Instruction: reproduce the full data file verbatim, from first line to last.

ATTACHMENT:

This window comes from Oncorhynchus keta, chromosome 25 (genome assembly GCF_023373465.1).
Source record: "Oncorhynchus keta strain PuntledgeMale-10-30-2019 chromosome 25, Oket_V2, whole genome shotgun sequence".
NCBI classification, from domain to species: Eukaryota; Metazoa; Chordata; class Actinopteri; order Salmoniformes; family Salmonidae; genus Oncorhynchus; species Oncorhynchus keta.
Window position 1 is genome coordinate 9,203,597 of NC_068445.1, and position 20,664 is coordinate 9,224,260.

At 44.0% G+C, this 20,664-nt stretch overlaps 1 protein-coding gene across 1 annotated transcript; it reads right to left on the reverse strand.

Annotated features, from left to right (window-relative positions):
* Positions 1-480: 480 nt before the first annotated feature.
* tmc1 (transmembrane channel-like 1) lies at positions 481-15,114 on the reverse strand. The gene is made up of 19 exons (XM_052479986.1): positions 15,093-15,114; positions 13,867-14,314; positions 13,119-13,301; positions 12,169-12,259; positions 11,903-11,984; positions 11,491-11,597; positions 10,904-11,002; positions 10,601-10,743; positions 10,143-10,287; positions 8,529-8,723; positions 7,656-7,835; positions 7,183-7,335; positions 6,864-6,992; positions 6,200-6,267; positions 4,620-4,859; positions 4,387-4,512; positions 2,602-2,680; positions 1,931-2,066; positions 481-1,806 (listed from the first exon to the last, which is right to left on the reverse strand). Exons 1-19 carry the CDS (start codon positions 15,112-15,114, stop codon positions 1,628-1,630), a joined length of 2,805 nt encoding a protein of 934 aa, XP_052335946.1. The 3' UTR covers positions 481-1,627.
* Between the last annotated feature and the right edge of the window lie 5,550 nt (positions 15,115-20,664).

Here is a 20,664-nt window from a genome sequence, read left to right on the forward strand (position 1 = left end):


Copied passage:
This window comes from Oncorhynchus keta, chromosome 25 (genome assembly GCF_023373465.1).
Source record: "Oncorhynchus keta strain PuntledgeMale-10-30-2019 chromosome 25, Oket_V2, whole genome shotgun sequence".
NCBI classification, from domain to species: Eukaryota; Metazoa; Chordata; class Actinopteri; order Salmoniformes; family Salmonidae; genus Oncorhynchus; species Oncorhynchus keta.
Window position 1 is genome coordinate 9,203,597 of NC_068445.1, and position 20,664 is coordinate 9,224,260.

At 44.0% G+C, this 20,664-nt stretch overlaps 1 protein-coding gene across 1 annotated transcript; it reads right to left on the reverse strand.

Annotated features, from left to right (window-relative positions):
* Positions 1-480: 480 nt before the first annotated feature.
* tmc1 (transmembrane channel-like 1) lies at positions 481-15,114 on the reverse strand. The gene is made up of 19 exons (XM_052479986.1): positions 15,093-15,114; positions 13,867-14,314; positions 13,119-13,301; positions 12,169-12,259; positions 11,903-11,984; positions 11,491-11,597; positions 10,904-11,002; positions 10,601-10,743; positions 10,143-10,287; positions 8,529-8,723; positions 7,656-7,835; positions 7,183-7,335; positions 6,864-6,992; positions 6,200-6,267; positions 4,620-4,859; positions 4,387-4,512; positions 2,602-2,680; positions 1,931-2,066; positions 481-1,806 (listed from the first exon to the last, which is right to left on the reverse strand). Exons 1-19 carry the CDS (start codon positions 15,112-15,114, stop codon positions 1,628-1,630), a joined length of 2,805 nt encoding a protein of 934 aa, XP_052335946.1. The 3' UTR covers positions 481-1,627.
* Between the last annotated feature and the right edge of the window lie 5,550 nt (positions 15,115-20,664).

Here is a 20,664-nt window from a genome sequence, read left to right on the forward strand (position 1 = left end):